| id                          | estRows | task      | access object | operator info                                                                       |
+-----------------------------+---------+-----------+---------------+-------------------------------------------------------------------------------------+
| IndexMergeJoin_20           | 1598.40 | root      |               | anti semi join, inner:TableReader_15, outer key:test.t3.t1_id, inner key:test.t1.id |
| ├─TableReader_28(Build)     | 1998.00 | root      |               | data:TableFullScan_27                                                               |
| │ └─TableFullScan_27        | 1998.00 | cop[tikv] | table:t3      | keep order:false                                                                    |
| └─TableReader_15(Probe)     | 1.00    | root      |               | data:Selection_14                                                                   |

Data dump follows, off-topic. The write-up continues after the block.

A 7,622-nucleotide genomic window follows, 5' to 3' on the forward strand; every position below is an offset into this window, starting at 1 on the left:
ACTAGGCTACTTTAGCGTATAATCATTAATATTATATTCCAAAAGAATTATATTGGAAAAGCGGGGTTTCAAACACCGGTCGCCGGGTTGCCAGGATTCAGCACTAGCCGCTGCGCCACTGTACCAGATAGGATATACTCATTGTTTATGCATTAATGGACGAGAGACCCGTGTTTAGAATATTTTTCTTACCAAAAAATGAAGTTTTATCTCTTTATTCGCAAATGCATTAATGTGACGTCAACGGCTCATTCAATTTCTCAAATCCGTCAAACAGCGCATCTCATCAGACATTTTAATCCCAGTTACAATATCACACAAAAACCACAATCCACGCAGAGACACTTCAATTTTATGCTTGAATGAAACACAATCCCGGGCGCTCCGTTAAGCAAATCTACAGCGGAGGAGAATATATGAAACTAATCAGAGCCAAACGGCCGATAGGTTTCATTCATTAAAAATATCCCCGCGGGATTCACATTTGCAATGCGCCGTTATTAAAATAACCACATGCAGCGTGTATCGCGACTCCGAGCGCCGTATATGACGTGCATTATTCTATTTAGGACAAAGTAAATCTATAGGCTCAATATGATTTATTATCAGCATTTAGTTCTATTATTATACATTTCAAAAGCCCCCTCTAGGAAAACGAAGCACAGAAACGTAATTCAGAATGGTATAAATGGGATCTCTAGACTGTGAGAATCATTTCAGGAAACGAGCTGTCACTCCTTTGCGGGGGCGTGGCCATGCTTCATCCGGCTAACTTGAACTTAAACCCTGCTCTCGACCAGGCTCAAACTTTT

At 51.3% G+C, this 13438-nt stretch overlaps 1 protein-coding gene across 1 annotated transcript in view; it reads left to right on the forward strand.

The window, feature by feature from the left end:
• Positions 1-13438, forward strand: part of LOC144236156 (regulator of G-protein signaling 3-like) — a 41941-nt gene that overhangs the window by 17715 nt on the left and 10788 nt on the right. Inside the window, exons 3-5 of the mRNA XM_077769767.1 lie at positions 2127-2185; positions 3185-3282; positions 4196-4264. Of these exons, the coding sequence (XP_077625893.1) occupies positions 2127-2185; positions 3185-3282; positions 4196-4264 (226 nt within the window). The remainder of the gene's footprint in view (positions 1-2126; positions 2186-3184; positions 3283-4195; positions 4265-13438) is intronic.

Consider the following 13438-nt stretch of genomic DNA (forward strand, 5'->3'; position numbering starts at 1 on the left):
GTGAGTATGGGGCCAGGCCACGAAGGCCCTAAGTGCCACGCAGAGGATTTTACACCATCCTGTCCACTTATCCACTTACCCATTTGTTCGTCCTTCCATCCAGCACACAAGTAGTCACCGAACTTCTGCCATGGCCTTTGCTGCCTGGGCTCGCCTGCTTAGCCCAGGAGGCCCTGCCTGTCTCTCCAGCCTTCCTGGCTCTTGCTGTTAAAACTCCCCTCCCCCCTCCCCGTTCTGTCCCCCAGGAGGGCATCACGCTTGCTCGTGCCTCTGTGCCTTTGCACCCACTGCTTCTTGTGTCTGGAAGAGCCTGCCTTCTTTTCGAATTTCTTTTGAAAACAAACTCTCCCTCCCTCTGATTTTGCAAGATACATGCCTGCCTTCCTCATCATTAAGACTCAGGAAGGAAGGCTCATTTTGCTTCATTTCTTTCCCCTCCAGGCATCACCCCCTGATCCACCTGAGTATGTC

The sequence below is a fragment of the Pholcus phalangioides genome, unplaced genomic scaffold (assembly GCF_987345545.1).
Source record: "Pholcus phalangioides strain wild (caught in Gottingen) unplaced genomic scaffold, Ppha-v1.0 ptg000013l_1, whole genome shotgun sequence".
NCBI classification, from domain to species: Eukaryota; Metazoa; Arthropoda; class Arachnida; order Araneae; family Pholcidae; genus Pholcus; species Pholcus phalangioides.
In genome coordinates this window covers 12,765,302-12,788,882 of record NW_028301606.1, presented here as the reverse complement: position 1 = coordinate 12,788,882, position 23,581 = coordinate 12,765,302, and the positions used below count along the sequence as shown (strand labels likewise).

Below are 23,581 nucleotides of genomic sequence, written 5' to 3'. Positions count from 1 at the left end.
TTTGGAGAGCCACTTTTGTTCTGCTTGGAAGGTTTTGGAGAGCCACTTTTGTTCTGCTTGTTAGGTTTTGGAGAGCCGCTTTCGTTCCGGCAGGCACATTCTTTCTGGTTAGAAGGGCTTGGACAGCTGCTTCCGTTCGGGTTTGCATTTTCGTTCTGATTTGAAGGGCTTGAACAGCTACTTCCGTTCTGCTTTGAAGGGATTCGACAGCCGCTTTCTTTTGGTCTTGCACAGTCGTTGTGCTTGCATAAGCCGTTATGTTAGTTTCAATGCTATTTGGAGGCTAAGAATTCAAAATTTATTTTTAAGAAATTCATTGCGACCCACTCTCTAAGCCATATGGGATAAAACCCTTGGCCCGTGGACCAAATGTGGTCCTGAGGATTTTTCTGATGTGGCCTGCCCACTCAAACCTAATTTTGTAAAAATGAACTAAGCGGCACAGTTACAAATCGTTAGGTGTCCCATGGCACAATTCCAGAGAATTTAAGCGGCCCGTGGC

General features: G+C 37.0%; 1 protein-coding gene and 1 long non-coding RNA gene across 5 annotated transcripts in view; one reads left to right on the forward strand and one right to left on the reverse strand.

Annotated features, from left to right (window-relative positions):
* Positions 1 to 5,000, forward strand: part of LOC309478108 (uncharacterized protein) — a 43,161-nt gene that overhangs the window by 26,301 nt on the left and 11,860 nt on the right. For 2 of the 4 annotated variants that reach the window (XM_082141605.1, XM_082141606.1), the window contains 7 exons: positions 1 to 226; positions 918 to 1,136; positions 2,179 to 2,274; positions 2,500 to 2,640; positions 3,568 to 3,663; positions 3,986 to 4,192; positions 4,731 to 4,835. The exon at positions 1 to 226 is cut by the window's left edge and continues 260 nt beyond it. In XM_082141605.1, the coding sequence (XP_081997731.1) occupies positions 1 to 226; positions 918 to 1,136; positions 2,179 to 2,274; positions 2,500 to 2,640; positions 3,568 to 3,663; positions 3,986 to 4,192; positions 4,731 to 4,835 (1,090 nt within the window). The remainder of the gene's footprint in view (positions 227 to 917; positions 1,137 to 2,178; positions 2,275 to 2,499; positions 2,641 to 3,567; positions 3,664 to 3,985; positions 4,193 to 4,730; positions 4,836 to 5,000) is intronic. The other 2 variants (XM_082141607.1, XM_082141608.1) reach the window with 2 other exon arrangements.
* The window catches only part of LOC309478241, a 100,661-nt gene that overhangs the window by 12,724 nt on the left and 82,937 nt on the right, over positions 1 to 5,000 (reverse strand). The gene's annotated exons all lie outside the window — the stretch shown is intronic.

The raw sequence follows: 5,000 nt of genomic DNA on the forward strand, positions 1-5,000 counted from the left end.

|   └─Selection_14            | 1.00    | cop[tikv] |               | lt(test.t1.int_col, 100)                                                            |
|     └─TableRangeScan_13     | 1.00    | cop[tikv] | table:t1      | range: decided by [test.t3.t1_id], keep order:true                                  |
+-----------------------------+---------+-----------+---------------+-------------------------------------------------------------------------------------+
6 rows in set (0.00 sec)

This query starts by reading the table t3 and then probes the table t1 based on the PRIMARY KEY. The join type is an anti semi join; anti because this example is for the non-existence of the value (NOT IN) and semi-join because only the first row needs to match before the join is rejected.